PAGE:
Director: Miguel Arteta
Writer: Miguel Arteta, Alia Shawkat
Cast: Alia Shawkat, Laia Costa, Mae Whitman, Hong Chau, Kate Berlant, Kumail Nanjiani, Jay Duplass, Mark Duplass, Lindsay Burdge
Seen on: 20.4.2020
Naima (Alia Shawkat) and Sergio (Laia Costa) meet by chance at a night club and have a great evening/night together. As they talk, they come up with the idea to fast-forward through their relationship to see if it is meant to be by spending 24hours together without sleep – but with sex every hour. Naima hesitates at first and says she can’t because she has to work as an actress, but when she gets fired, she returns to Sergio and the two actually do give it a try.
Duck Butter is very much an American independent movie – how much that is or isn’t up you alley is probably a matter of taste. I did enjoy it for the most part, but the ending rubbed me the wrong way.
Duck Butter should be right up my alley. A film about two bisexual women (caveat: they don’t call themselves that but they do talk about sexual experiences with both men and women, so I’m assuming) falling in love, or at least trying to? Uhm, yes, please. That both women aren’t easy characters should make things even better.
But, as I said before, the film is very much an American independent. This is not per se a bad thing, but usually it does have a couple of ingredients that can easily go wrong for me: navel-gazing protagonists (who more often than not work as artists in some way); almost incessant talking; at least one moment of grossness; and a certain pessimism that pretends to be “just realistic”. And while I didn’t mind the first three things in the case of Duck Butter (though they all apply), in fact, I actually enjoyed the protagonists and their talks, I think it’s the last thing most of all that annoyed me.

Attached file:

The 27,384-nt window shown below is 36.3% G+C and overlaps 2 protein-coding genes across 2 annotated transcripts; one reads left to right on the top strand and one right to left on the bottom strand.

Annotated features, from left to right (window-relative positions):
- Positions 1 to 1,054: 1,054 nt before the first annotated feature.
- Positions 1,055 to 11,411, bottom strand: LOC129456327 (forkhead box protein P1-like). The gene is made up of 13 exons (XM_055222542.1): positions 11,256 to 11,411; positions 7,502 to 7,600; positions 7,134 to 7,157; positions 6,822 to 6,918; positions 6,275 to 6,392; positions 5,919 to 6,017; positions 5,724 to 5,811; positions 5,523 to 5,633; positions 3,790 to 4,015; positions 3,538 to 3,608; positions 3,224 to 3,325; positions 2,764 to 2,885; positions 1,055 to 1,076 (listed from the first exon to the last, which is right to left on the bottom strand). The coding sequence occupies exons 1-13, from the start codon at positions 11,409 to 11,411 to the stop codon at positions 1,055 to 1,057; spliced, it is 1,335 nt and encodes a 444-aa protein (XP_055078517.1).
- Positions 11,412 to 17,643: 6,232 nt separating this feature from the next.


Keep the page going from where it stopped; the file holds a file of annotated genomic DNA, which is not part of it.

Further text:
I have just seen too many queer couples who don’t make it in the films and series that deign to include them in the first place. I think I need a lifetime of happy endings before I can easily accept an unhappy one for queers again. Duck Butter does soften the disappointment by showing that, while they may not have ended up together, Naima and Sergio have both been affected and changed by each other, which is also nice. But still. I’d rather have seen them together.
When things draw to a close and it becomes ever more obvious that it is not going to end well, I started to emotionally disengage from the film. And that ultimately made it weaker than it could have been.
Summarizing: It does have its good parts.